The Buckhorn: A Story of Disaster, Fate

In 1997, Mrs. Unruh was on her way back from a charity golf tournament in Palm Springs when she ran into a major traffic jam on I-10 in Upland.

Her passenger suggested a quick trip to Mt. Baldy to wait out the traffic.

“I was thinking, ‘Yeh, but it’s going to be three hours out of our way,’” said Mrs. Unruh, who only gives out her English honorific rather than her given name.

manleyShe was surprised when the drive to the mountain community only took about fifteen minutes, and, by chance, they stopped at the historic Buckhorn Lodge.

“I couldn’t breathe and I just got the chills,” she said. “It was fantastic!”

Mrs. Unruh and her friend drove back to Los Angeles, but her thoughts kept coming back to that charming, rustic lodge and its potential.

The pioneers who first ventured into San Antonio Canyon were probably thinking the same thing as they looked through the soaring oaks and pines up at Mount Baldy. They were certain they would find gold, but their hopes did not pan out.

In 1894, a man named Frank Keyes built the mountain community’s first resort—Dell’s Camp. Visitors came, but growth was slow because horses or mules were the only way in and out of the canyon. A wagon road wasn’t completed until shortly after the turn of the century.

Camp Baldy, which would later be renamed The Buckhorn Lodge, opened in 1909. The lodge became a popular getaway for Southern Californians, but it didn’t reach its heyday until Foster and Ruth Curry purchased it in 1928.

The two had helped manage Yosemite’s then famous Camp Curry, which Foster’s parents had established, and they planned to transform Mt. Baldy into “The Yosemite of the South.”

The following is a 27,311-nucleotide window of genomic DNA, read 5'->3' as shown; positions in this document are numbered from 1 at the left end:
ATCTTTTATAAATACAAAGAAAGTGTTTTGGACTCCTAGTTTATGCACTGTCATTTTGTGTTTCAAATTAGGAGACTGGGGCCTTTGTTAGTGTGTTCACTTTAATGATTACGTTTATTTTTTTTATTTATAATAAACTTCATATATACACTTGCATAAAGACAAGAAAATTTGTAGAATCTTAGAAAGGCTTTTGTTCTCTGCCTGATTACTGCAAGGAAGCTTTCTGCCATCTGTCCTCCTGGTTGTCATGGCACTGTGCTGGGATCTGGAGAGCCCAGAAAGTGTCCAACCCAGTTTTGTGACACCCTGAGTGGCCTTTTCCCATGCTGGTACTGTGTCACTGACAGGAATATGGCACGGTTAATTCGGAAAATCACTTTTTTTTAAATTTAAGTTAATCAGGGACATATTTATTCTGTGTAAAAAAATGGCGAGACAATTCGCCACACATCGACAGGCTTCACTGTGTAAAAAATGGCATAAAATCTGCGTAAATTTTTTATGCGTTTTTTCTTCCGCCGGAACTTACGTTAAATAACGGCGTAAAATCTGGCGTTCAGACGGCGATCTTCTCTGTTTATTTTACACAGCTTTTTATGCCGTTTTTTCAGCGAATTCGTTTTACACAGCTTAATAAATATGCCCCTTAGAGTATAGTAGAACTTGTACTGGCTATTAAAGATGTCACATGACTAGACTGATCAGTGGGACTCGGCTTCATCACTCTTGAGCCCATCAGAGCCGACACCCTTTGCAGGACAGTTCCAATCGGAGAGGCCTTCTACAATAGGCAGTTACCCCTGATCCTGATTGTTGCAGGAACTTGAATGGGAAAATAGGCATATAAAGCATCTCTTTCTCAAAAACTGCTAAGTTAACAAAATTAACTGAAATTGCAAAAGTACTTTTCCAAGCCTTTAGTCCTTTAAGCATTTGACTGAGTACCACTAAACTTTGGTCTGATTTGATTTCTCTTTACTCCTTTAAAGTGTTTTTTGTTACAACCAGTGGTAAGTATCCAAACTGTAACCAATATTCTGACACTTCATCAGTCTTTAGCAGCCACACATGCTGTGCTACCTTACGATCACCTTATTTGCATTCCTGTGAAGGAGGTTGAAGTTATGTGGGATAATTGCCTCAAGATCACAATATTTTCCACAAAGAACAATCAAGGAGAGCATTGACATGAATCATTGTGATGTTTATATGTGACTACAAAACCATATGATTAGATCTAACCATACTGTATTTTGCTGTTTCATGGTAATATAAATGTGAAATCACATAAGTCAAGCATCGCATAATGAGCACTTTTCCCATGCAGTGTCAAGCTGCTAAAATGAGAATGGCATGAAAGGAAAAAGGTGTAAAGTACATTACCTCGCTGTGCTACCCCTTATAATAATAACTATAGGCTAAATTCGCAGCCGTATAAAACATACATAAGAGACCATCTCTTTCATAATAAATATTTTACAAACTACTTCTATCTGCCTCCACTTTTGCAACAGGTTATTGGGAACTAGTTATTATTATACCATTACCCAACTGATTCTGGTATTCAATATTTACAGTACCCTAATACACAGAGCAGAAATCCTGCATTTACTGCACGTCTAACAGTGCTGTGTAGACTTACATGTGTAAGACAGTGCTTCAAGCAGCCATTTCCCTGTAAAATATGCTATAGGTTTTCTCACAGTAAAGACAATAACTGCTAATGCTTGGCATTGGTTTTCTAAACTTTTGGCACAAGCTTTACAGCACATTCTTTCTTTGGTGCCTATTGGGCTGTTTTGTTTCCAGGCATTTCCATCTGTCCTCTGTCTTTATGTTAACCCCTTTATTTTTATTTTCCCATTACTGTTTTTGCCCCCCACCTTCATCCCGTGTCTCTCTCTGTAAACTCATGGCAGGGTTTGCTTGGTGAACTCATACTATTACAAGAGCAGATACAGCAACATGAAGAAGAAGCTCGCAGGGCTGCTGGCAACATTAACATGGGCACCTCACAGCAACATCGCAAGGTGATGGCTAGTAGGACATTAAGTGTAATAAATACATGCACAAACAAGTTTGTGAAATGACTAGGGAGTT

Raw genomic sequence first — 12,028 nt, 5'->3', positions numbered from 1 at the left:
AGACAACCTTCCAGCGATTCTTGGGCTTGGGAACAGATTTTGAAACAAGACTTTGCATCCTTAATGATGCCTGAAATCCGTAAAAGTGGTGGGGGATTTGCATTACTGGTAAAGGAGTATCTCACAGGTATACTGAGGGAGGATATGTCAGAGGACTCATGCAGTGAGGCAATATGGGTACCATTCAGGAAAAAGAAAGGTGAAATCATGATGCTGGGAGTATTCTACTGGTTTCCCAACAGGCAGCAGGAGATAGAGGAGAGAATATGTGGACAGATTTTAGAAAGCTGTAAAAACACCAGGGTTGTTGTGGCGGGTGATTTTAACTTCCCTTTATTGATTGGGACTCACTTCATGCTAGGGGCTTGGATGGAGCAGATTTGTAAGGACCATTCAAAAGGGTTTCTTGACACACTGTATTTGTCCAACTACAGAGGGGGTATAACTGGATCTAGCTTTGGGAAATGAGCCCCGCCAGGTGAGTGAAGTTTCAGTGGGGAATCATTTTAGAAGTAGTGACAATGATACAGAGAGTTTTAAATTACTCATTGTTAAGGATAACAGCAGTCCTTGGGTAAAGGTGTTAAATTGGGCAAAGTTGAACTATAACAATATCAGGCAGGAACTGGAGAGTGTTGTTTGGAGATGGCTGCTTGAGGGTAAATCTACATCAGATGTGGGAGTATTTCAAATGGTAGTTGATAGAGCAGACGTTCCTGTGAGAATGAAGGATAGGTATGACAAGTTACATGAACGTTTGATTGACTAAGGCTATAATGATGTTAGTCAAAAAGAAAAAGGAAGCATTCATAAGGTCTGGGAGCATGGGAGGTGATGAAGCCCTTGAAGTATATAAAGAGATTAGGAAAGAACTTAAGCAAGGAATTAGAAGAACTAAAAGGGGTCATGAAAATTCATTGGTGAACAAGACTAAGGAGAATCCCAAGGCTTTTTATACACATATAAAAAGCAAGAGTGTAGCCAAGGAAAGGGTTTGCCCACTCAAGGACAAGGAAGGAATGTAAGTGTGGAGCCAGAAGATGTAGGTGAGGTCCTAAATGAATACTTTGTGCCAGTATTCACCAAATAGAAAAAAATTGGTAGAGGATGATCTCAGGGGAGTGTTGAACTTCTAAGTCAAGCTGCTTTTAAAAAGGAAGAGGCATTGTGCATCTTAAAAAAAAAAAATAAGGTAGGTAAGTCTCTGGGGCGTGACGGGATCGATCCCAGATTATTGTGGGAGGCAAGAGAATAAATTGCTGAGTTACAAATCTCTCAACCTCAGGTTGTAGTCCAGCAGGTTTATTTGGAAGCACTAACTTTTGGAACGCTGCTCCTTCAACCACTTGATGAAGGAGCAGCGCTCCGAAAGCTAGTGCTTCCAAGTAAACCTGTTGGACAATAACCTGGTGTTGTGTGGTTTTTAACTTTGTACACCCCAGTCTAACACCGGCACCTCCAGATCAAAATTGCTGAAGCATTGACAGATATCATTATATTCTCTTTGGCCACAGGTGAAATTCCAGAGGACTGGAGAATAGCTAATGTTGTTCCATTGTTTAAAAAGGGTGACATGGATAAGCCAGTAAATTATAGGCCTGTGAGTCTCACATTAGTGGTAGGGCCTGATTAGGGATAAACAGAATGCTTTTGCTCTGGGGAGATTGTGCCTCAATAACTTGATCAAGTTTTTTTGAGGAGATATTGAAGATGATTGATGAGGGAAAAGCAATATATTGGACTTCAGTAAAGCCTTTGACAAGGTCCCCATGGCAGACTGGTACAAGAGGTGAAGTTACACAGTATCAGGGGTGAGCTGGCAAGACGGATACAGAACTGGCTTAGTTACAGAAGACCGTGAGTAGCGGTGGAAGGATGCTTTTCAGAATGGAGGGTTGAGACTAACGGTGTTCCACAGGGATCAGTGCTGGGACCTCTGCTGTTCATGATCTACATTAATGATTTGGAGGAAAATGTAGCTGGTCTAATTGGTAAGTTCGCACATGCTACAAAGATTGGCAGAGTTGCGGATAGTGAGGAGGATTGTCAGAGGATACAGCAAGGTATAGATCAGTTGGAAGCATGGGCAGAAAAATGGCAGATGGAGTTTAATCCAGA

Camp Curry featured 84 shaded cabins by the time Foster Curry died from cancer in 1932. Ruth Curry remarried and continued managing the camp, which suffered a setback when the casino across the street burned down in 1936.

Curry and her new husband, silent movie star Edmund Burns, seized the opportunity and built a new, bigger casino called The Wagon Wheel. It featured a large dance hall, dining room, and a glass floor through which guests could view San Antonio Creek.

In 1938, a major storm spawned a massive flood that wiped out the newly built casino and all but ten of Camp Curry’s vacation cabins. A Democratic politician named Bill Sager purchased the remnants of the camp in 1948 and reopened it as The Buckhorn Restaurant.

Mrs. Unruh—the widow of former California Assembly Speaker and State Treasurer Jesse Unruh, who also served as campaign manager for President John F. Kennedy, Bobby Kennedy, and President Jimmy Carter—purchased the lodge a few years after that fateful trip to Mt. Baldy. Since then, she has been working to build its customer base.

On Friday and Saturday nights,“The Fabulous Mrs. Unruh,” who once opened at the Frontier Hotel in Las Vegas, kicks up her heels with a local group called Mort Marker & The Buckhorn Boys. She performs classics such as “Lady and the Tramp” and “All That Jazz.” Mrs. Unruh has upgraded the lodge’s outdoor patio, and she continues to improve the lodge’s nearly century-old cabins while preserving their rustic charm.

Mrs. Unruh said the lodge and its mountain surroundings, including Mt. Baldy Ski Lifts, the Mt. Baldy Trout Pools, and dozens of hiking and biking trails, are just minutes away from the hustle and bustle of the urbanized valley below.

“When you start coming up to Mt. Baldy, it’s like another world,” she said.

Visit to learn more about The Buckhorn Lodge.

The Rutherford Report features a monthly article about a Second District business. If you know a Second District business with an interesting story to tell, let me know by sending an email to